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Review Pictures in My Heart: Seeking Refuge – Afghanistan to Australia

Pictures in My Heart is a book that explores the lives of a group of Hazara Afghan refugees who arrived in Australia by boat in 1999 and 2001. They lived and worked in the regional city of Murray Bridge in South Australia on Temporary Protection Visas while awaiting permanent protection. When an important figure in their community committed suicide, they began to participate in a health program that culminated in the artworks, stories and photographs in this book.

In his foreword to the book, Australian human rights barrister, Julian Burnside, puts the recent arrival of Afghan Hazara refugees in the context of the longer story of Australian multiculturalism. 

“The success of multi-culturalism in Australia is recent. The first big wave of migration of ‘foreigners’ (that is, people not from Britain) came after the end of the Second World War. They were called ‘wogs’ and ‘dagos’, and these were not terms of affection. We were not much troubled by the hardships they had endured. Old Australians complained that New Australians were too religious, they had too many kids, they didn’t learn English, they didn’t fit in. The women dressed all in black from head to foot and their food was weird: coffee, with froth on the top. Spaghetti didn’t come from a tin. And, heaven help us, they ate squid.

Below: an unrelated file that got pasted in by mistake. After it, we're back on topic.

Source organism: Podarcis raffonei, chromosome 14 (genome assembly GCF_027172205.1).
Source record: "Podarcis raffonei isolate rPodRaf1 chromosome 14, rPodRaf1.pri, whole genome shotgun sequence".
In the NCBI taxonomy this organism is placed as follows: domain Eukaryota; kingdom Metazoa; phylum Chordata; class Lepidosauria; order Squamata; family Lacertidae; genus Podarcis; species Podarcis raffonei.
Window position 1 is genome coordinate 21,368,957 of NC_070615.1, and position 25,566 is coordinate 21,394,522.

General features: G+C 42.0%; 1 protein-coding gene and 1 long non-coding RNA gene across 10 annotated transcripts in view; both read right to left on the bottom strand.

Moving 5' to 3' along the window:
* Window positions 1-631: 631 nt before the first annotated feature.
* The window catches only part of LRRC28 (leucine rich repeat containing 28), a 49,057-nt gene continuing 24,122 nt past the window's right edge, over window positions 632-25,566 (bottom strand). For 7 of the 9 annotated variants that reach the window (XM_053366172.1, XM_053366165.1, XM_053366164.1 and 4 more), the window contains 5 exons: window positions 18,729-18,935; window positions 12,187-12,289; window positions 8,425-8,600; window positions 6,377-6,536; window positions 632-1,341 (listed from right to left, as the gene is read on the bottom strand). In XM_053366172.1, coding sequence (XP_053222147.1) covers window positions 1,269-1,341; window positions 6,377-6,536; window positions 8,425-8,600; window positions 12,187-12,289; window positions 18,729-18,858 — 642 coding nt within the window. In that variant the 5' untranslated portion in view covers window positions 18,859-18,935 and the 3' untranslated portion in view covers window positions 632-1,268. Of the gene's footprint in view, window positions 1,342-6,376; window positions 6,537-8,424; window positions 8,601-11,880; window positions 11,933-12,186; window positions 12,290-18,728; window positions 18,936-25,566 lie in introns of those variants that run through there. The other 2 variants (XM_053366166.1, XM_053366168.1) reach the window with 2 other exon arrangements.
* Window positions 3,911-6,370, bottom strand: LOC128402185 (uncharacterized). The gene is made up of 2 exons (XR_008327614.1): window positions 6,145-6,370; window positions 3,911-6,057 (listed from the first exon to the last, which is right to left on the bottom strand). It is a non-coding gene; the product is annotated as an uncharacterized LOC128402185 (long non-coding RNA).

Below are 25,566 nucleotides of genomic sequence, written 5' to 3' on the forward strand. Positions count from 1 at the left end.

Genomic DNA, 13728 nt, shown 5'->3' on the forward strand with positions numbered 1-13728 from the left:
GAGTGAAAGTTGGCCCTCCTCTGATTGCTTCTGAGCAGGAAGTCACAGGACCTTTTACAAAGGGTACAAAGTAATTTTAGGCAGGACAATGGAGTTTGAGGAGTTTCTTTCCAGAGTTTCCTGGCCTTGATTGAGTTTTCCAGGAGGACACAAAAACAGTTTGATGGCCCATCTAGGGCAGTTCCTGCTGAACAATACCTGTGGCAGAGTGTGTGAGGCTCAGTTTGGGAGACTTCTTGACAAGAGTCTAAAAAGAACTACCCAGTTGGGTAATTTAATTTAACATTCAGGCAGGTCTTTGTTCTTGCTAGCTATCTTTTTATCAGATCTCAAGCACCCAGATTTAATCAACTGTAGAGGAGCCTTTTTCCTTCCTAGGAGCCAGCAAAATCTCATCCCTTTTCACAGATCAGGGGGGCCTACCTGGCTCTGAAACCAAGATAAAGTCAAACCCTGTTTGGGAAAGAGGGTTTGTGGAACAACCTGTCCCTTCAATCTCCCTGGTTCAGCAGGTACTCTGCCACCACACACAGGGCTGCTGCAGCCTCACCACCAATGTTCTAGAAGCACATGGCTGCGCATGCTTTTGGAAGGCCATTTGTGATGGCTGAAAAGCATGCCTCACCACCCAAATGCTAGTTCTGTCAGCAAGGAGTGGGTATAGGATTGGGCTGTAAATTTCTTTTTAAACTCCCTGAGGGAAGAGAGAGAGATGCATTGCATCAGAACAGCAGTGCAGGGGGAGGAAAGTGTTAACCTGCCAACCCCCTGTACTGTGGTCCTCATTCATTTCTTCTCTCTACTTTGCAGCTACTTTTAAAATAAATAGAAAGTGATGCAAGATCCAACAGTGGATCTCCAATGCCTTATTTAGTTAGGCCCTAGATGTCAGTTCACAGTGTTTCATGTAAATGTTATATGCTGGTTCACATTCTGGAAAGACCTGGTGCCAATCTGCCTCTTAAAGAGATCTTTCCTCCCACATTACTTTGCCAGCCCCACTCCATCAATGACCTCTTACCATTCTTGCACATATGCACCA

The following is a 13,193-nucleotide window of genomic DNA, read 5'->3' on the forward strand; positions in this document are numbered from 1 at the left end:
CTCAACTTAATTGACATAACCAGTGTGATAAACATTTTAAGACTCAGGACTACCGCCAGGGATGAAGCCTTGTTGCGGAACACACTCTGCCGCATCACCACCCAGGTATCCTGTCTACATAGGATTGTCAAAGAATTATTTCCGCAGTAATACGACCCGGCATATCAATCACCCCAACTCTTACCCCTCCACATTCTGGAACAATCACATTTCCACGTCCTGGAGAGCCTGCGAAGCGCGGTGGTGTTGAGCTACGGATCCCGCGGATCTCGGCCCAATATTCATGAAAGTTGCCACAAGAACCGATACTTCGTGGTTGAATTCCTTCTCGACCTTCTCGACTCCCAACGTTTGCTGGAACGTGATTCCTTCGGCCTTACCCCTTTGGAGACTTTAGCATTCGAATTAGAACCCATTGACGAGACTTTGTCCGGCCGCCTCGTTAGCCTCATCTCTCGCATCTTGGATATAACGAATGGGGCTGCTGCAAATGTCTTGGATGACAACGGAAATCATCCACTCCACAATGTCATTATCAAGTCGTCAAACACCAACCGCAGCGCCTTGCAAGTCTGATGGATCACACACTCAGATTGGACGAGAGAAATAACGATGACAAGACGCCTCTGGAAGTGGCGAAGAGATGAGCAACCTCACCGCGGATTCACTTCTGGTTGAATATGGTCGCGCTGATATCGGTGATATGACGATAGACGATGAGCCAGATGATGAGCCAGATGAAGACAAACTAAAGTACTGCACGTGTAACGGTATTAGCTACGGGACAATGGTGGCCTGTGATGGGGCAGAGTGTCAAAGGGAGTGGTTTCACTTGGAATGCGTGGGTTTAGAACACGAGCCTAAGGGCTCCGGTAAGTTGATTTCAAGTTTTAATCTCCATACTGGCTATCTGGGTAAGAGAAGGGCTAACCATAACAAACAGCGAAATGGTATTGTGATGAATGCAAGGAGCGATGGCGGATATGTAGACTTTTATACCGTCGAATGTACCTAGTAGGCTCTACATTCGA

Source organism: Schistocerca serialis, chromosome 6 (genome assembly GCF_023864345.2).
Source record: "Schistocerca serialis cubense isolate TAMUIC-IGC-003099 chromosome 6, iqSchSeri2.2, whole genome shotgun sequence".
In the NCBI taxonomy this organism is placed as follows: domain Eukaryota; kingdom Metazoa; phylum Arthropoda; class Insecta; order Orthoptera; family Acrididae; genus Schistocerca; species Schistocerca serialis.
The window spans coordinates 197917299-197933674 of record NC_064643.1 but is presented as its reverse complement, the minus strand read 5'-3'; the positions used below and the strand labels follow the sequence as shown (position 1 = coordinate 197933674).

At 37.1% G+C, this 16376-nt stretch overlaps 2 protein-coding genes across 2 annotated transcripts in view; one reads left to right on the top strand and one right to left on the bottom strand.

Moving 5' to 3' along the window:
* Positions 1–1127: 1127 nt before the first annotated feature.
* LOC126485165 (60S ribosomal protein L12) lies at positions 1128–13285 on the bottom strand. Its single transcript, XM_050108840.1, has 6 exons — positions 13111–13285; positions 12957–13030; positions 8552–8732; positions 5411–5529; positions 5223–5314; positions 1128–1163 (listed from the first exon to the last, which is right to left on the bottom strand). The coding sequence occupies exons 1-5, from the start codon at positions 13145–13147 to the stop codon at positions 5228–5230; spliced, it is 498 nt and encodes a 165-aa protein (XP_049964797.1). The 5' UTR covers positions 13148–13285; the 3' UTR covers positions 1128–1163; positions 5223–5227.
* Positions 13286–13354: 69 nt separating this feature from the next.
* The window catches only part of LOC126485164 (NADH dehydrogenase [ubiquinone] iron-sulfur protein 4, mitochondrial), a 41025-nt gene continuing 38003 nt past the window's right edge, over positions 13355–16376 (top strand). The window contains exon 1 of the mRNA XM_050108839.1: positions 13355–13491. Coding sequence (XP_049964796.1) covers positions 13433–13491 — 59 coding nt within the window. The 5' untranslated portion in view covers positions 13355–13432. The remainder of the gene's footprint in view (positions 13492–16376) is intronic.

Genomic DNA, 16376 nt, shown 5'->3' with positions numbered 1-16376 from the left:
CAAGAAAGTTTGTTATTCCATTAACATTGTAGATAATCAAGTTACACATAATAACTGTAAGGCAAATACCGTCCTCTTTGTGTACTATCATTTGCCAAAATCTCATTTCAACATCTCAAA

It would be difficult to read through this book and not feel a greater understanding of Hazaras and their culture

– Julian Burnside

It took another generation for us to notice the richness of the culture they brought with them. But we had been prepared for their strangeness, in part, by growing up with Grimm’s Fairy Tales. It is tempting to say that their integration was made easier by them being Christian, but Roman Catholicism and Greek Orthodoxy were not really seen as acceptable to Protestant Australians; and Italian Catholics were not an easy fit with Irish-Australian Catholics.

Cultural differences bring out the tribalism in most of us.

But the photographs, artworks and stories in this book help bridge the cultural divide. It would be difficult to read through this book and not feel a greater understanding of Hazaras and their culture: the importance of family, their love for a landscape quite alien to ours, their connection to community, their deep affection for a country they were born to but cannot safely live in. And their genuine gratitude that we (despite a rancid political environment) have allowed them to be safe."

The publisher of Pictures in My Heart has kindly permitted The Point Magazine to feature some of the book’s personal stories that illustrate how families persevered in Afghanistan, and how they have found new hope in Australia.

Click here to read the story “Death’s Echo” by Younis Yousefi.

The Point

Read stories of hope and survival by Afghan Hazara refugees from South Australia


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